Basing important strategic decisions on AI-powered social analytics, at least in part, is wise. But only if the analytics are auditable. Otherwise, you’ll do just as well asking a magic 8-ball for answers or relying on a poorly programmed image recognition app! Here’s how to determine the transparency level of your tool-informed insight. And why it matters so very much. And also, importantly, what any of this has to do with hotdogs.
Hotdog vs Not Hotdog
Sometimes, a thing looks really good on the outside – and lots of people appear impressed by it. But its internal workings are abysmal. And with a little poking and prodding, users inevitably make this unpleasant discovery themselves and switch to a more robust (and ROI-viable) option.
Other times, these tools luck out. Maybe the client figures out the social analytics tool in question isn’t the most accurate option on the block. But its company has already invested heavily in the tool, so they are going to make it work. They’ll eventually switch to something better, of course, but for the time being it will have to do.
These ‘less than accurate’ social analytics options are able to offer surface insights. But it is intel that matters little to a brand’s bottom line. It’s comparable to something touted as a next-level image recognition app that’s only able to identify hotdogs . . . and everything that is not a hotdog. Watch:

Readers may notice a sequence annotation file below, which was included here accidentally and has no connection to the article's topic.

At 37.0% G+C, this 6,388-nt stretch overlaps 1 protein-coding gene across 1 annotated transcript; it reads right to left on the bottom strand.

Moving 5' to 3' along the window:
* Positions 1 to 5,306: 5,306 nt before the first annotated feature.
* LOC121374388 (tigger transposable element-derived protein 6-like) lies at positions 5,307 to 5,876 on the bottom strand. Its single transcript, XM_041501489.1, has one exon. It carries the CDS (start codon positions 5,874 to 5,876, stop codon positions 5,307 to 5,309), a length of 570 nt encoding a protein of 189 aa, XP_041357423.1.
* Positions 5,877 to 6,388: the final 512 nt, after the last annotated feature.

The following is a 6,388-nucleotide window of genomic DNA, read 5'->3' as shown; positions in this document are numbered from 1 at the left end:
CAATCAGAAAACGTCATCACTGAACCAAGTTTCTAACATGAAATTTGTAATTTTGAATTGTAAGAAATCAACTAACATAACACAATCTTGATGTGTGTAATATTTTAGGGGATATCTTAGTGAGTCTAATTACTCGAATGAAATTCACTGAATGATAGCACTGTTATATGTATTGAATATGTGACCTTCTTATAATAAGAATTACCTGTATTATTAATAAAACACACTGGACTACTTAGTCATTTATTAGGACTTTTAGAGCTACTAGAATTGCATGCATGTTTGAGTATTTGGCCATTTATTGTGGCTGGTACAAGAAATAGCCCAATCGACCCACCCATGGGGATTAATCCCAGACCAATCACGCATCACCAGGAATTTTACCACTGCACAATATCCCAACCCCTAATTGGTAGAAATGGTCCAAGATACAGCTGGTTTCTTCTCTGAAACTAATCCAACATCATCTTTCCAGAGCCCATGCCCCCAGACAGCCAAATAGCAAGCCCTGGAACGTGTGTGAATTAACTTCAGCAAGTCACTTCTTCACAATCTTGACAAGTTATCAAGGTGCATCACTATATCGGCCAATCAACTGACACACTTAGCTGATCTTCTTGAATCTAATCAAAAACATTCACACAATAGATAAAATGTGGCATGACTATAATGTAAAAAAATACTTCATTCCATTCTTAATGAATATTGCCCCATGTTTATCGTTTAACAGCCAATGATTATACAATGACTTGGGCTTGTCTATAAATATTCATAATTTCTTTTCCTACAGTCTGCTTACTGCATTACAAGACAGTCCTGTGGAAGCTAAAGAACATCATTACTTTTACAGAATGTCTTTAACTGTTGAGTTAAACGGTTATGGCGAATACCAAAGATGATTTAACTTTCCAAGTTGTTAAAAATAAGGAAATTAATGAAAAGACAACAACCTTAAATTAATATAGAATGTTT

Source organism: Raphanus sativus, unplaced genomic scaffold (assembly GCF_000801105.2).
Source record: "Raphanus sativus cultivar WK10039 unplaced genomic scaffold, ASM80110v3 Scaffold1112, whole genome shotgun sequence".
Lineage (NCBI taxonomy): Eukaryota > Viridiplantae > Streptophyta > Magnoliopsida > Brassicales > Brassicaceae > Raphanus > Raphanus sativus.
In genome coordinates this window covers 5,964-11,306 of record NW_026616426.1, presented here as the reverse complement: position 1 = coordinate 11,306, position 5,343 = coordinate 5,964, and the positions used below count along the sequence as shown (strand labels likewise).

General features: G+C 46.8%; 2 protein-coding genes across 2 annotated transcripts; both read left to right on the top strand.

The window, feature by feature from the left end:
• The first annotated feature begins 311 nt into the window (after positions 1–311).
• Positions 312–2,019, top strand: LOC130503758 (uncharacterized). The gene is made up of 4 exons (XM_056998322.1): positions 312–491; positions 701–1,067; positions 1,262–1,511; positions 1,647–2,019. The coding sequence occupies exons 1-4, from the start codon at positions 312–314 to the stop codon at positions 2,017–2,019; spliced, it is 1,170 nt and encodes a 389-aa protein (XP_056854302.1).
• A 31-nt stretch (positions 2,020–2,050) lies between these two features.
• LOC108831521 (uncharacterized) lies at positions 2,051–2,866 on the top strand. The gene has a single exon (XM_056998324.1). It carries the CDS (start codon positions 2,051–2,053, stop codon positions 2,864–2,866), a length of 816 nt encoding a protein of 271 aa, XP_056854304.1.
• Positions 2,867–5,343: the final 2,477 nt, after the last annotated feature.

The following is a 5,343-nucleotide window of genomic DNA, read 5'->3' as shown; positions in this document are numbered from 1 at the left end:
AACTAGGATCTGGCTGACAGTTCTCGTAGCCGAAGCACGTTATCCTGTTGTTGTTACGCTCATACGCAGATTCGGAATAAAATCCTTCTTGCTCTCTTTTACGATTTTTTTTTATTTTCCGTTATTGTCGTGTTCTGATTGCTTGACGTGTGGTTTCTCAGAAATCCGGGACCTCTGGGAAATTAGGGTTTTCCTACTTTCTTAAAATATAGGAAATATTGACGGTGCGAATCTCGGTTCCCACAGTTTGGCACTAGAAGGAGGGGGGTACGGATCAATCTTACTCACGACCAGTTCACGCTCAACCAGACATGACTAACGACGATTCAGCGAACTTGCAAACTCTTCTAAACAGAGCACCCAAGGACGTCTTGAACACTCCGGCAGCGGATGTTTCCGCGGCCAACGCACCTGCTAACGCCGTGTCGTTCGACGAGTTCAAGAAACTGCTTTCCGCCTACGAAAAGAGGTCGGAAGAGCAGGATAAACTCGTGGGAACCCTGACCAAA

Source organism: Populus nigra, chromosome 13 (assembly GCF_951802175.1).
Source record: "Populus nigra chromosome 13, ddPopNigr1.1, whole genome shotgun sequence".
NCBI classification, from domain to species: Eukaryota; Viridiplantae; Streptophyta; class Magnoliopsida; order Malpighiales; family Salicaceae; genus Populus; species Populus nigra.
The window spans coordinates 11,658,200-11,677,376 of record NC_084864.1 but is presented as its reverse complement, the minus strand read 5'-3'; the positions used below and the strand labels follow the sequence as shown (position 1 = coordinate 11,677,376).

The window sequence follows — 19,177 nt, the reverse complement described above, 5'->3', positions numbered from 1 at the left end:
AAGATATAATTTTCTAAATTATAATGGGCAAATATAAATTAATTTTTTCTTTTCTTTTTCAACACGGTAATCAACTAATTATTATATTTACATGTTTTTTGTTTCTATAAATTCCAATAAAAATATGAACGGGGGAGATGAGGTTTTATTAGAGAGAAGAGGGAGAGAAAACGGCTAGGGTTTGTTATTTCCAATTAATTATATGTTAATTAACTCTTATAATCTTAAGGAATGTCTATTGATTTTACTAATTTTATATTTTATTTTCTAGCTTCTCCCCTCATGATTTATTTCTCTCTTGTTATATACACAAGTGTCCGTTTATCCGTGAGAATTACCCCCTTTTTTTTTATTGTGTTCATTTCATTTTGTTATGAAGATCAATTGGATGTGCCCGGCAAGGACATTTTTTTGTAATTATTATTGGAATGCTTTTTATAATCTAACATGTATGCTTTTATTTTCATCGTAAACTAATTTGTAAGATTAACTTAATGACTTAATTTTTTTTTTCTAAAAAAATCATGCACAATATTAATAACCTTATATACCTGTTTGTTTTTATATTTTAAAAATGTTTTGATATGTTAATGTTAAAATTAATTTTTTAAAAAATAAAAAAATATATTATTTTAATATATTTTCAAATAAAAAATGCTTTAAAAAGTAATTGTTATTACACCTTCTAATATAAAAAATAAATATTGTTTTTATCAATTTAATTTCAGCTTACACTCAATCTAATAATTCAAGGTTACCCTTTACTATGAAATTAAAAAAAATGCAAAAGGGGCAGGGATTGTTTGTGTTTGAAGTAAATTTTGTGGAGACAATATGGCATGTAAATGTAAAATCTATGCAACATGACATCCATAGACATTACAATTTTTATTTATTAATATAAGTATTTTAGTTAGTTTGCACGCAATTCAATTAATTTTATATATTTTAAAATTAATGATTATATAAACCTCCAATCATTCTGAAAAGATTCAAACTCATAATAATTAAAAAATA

Yes, it’s really that blatantly awful once discovered. And having social intelligence output that’s less than “insightful” is dangerous.
The Dangers of Shoddy Social Insight
Imagine your brand is cruising along, with tons of positive social insight, and suddenly sales tank. How can this be? You’ve been checking in daily and your numbers are good – great, even!
Your tool misunderstood sarcasm, and a couple of viral posts later, what you thought was love was actually a brewing PR crisis. One that you could’ve quelled had been aware of it from the onset. And something your social analytics really should have alerted you to!
Or maybe it was just a matter of misclassifying alternative spellings, abbreviations, urban slang or common misspellings as positive or negative – or neutral, when they most certainly were not.
Either way, it’s a headache no brand wants. And one superfast way to sort out which tools to steer clear of (and avoid these unpleasant surprises) is the “Black Box” test.
Black Box Methodology
Black Box Methodology is a devious bit of business. On the outside, it looks amazing, offering lots of intel around your audience’s loves, hates and everything in between. You can see which terms are trending in relation to your brand and can see spikes in mentions, sometimes as they happen.
But when you try to spot check the insight for accuracy (which you should be doing, at the least when it comes to understanding accuracy), you can’t.
So although seeing when fluctuations happen is great, without understanding why these fluctuations occur, you’re left with a bunch of pretty – and meaningless – visualizations. You need context.